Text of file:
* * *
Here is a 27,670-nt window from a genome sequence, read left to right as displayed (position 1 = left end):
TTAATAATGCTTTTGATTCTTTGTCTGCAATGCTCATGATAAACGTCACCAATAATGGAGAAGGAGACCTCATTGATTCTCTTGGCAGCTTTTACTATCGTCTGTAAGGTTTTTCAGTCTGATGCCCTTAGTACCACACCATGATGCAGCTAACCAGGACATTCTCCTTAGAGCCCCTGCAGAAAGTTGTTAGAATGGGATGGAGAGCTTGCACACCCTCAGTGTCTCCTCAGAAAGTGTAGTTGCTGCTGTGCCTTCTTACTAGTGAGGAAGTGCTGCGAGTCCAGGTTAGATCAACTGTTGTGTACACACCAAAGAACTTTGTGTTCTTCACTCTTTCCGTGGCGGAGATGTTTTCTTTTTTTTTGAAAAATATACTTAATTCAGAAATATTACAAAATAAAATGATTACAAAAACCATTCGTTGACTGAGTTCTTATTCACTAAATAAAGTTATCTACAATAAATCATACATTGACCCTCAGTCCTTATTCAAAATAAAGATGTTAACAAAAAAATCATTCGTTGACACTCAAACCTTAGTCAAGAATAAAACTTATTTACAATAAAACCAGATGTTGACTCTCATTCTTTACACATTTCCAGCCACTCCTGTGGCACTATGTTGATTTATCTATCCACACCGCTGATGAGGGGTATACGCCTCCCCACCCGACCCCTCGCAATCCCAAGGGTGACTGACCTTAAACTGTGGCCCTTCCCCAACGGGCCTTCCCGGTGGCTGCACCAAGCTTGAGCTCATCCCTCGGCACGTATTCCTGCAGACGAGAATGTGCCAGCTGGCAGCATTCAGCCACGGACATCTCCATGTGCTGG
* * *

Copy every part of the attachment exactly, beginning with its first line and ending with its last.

Here is a 27,670-nt window from a genome sequence, read left to right as displayed (position 1 = left end):
TTAATAATGCTTTTGATTCTTTGTCTGCAATGCTCATGATAAACGTCACCAATAATGGAGAAGGAGACCTCATTGATTCTCTTGGCAGCTTTTACTATCGTCTGTAAGGTTTTTCAGTCTGATGCCCTTAGTACCACACCATGATGCAGCTAACCAGGACATTCTCCTTAGAGCCCCTGCAGAAAGTTGTTAGAATGGGATGGAGAGCTTGCACACCCTCAGTGTCTCCTCAGAAAGTGTAGTTGCTGCTGTGCCTTCTTACTAGTGAGGAAGTGCTGCGAGTCCAGGTTAGATCAACTGTTGTGTACACACCAAAGAACTTTGTGTTCTTCACTCTTTCCGTGGCGGAGATGTTTTCTTTTTTTTTGAAAAATATACTTAATTCAGAAATATTACAAAATAAAATGATTACAAAAACCATTCGTTGACTGAGTTCTTATTCACTAAATAAAGTTATCTACAATAAATCATACATTGACCCTCAGTCCTTATTCAAAATAAAGATGTTAACAAAAAAATCATTCGTTGACACTCAAACCTTAGTCAAGAATAAAACTTATTTACAATAAAACCAGATGTTGACTCTCATTCTTTACACATTTCCAGCCACTCCTGTGGCACTATGTTGATTTATCTATCCACACCGCTGATGAGGGGTATACGCCTCCCCACCCGACCCCTCGCAATCCCAAGGGTGACTGACCTTAAACTGTGGCCCTTCCCCAACGGGCCTTCCCGGTGGCTGCACCAAGCTTGAGCTCATCCCTCGGCACGTATTCCTGCAGACGAGAATGTGCCAGCTGGCAGCATTCAGCCACGGACATCTCCATGTGCTGG